[Interest] CPU load in busy indicator widget based on Q(Variant)Animation

René J.V. Bertin rjvbertin at gmail.com
Fri Oct 4 16:51:34 CEST 2019


A discussion about CPU load recently came up with the author(s) of the newish KBusyIndicatorWidget in the KF5 KWidgetsAddons framework, after I noticed that the test/demo utility runs at 12-13% CPU (according to `top`, on 2 CPUs, a lowly N3150 and a much faster i7). I find that significantly too high, a violation of the principle that measuring tools shouldn't perturb/influence the system they're used on. Ultimately I was told that 1) "they" didn't observe the same load (using a different tool that gives a much lower load estimate for me too; ksysguard5) and that thus 2) I should take up my lamentations with Qt what could be wrong with QVariantAnimation on my system(s) and 3) they're dead against "degrading the user experience" by limiting the animation speed or fluidity.

The widget runs a QPainter rotation of a QIcon from 0 to 360 (degrees, a qfloat) over a 2000ms period; the rotation doesn't appear to be a bottleneck as CPU load remains about the same when I skip the entire rotation & paint step (or an SVG instead of a PNG icon). I don't see any way to influence the animation granularity, so I presume the algorithm fits as many "frames" as possible into the desired duration -- which would explain the constant CPU load. If true that would also make the approach way overkill to indicate a busy-or-not state.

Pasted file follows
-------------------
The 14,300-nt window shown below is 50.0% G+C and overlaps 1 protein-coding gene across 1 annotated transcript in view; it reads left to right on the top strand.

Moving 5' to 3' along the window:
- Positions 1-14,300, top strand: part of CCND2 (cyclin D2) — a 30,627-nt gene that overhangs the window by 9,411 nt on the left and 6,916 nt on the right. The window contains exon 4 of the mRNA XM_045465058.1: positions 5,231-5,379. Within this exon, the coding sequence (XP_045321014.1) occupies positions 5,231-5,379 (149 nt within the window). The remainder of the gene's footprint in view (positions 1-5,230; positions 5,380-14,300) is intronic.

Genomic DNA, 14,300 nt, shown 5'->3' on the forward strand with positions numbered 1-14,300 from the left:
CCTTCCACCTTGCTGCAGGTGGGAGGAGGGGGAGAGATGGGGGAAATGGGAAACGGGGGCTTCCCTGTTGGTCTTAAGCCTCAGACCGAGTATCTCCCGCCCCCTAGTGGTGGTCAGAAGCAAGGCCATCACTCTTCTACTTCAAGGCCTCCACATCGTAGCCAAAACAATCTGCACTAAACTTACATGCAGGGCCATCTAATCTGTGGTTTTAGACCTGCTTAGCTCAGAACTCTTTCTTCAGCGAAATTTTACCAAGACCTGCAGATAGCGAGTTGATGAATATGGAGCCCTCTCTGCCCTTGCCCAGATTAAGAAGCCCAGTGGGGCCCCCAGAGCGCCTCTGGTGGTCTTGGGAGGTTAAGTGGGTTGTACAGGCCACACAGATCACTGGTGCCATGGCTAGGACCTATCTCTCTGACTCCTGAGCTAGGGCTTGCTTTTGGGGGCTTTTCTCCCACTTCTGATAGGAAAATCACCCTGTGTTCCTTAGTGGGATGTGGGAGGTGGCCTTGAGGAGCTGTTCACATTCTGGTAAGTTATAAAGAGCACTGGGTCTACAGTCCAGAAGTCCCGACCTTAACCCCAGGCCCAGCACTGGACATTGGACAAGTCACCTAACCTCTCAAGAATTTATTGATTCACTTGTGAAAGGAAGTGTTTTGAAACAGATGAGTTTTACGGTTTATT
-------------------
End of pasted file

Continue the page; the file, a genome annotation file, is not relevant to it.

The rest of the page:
I've isolated the class and its demonstrator, and added a few switches to assess performance (in terms of user experience and CPU load). The only way I found to limit the CPU load is by adding a delay after each frame render. 75ms of "thread sleep" already causes an almost 4x reduction in CPU load with a barely visible effect; with 250ms the animation is choppyish but still perfectly acceptable IMHO - and CPU load < 1%.


Am I being principled here or are there indeed cheaper ways to obtain a comparable UI effect?


PS: indeterminate (animated) progress bars from styles like Fusion can also cause significant CPU load (see github.com/RJVB/qstyle-demo, the slider page), with similar ramifications re: is this really justified for a UI feedback animation. Another style (QtCurve) uses an in-house QTimer-based animation framework which is roughly 2x cheaper.

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